Probably not much. I think poetry from the Islamic world is fairly accessible, especially if you count the whole of the Quran. But Persian is fairly specific, and rather antiquated to boot.
So, I came across a small collection by Scholastic (circa 1975) at the local Goodwill. The book was a translation of poems of an 11th-century philosopher and scholar, and since it was cheap and uncommon-seeming I bought it. I was pleased, and suprised. Let me share a bit with you.
The Rubaiyat of Omar Khayyam:
Myself when young did eagerly frequent
Doctor and saint, and heard great argument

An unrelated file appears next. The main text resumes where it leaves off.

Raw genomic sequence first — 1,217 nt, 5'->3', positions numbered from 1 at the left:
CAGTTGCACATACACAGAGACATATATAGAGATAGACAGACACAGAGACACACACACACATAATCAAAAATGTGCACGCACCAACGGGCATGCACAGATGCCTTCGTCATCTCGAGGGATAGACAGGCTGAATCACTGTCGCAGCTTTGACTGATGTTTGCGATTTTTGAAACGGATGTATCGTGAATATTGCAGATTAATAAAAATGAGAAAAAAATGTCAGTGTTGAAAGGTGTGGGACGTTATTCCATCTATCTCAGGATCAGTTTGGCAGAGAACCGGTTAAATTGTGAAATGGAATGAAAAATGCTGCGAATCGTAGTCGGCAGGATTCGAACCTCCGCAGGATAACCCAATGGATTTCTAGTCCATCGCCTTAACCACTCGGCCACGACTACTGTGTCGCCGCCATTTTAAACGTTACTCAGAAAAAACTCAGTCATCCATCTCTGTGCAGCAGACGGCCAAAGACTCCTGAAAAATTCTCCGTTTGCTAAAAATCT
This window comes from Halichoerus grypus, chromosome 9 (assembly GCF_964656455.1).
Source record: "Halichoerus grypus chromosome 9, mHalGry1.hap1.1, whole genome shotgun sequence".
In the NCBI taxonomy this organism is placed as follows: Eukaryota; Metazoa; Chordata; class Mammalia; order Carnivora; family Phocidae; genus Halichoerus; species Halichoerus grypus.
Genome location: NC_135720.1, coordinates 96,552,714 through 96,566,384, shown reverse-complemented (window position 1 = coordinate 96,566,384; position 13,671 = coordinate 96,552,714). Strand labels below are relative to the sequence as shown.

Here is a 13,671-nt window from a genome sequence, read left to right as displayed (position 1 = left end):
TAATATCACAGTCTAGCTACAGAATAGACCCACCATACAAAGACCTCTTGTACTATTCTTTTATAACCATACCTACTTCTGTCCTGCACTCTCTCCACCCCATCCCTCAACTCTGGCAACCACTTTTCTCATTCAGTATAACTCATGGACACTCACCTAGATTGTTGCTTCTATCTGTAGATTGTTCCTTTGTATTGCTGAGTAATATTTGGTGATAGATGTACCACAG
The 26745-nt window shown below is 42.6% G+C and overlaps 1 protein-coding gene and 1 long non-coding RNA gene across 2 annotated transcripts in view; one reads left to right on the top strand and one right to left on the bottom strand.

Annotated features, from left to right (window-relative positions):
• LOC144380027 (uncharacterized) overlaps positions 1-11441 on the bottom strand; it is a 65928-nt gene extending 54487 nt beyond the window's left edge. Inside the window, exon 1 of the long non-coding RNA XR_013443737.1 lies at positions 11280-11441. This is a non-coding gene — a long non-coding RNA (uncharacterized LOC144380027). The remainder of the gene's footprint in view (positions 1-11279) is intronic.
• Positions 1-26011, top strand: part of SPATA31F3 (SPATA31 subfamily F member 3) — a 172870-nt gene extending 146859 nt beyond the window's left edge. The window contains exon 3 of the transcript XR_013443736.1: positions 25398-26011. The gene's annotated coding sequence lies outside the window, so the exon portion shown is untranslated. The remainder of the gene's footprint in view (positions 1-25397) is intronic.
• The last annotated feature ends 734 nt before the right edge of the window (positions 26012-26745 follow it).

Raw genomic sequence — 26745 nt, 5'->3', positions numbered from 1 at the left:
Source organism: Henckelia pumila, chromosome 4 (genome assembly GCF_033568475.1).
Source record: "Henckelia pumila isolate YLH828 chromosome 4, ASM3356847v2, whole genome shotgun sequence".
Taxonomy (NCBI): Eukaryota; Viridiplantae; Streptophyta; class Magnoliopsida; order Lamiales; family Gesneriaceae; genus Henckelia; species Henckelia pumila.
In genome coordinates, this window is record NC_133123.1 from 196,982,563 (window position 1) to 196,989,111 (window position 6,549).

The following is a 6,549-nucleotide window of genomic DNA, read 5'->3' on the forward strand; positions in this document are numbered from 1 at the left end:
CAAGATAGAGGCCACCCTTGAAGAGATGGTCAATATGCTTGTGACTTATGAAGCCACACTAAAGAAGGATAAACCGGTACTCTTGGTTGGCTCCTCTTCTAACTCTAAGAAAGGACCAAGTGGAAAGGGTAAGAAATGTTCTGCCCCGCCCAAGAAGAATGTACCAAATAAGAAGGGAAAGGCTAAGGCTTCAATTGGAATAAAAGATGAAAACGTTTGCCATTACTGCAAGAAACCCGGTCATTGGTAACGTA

About it and about: but evermore
Came out by the same door where in I went.
The worldly hope men set their hearts upon
Turns ashes -- or it prospers; and anon,
Like snow upon the desert's dusty face,
Lighting a little hour or two--is gone.
Alike for those who for to-day prepare,
And those that after some to-morrow stare,
A Muezzin from the tower of darkness cries,
"Fools! your reward is neither here nor there."
Why, all the saints and sages who discuss'd
Of the two worlds so wisely -- they are thrust
Like foolish prophets forth; their words to scorn
Are scatter'd, and their mouths are stopt with dust.
The Masque of the Red Death (1964)
2 hours ago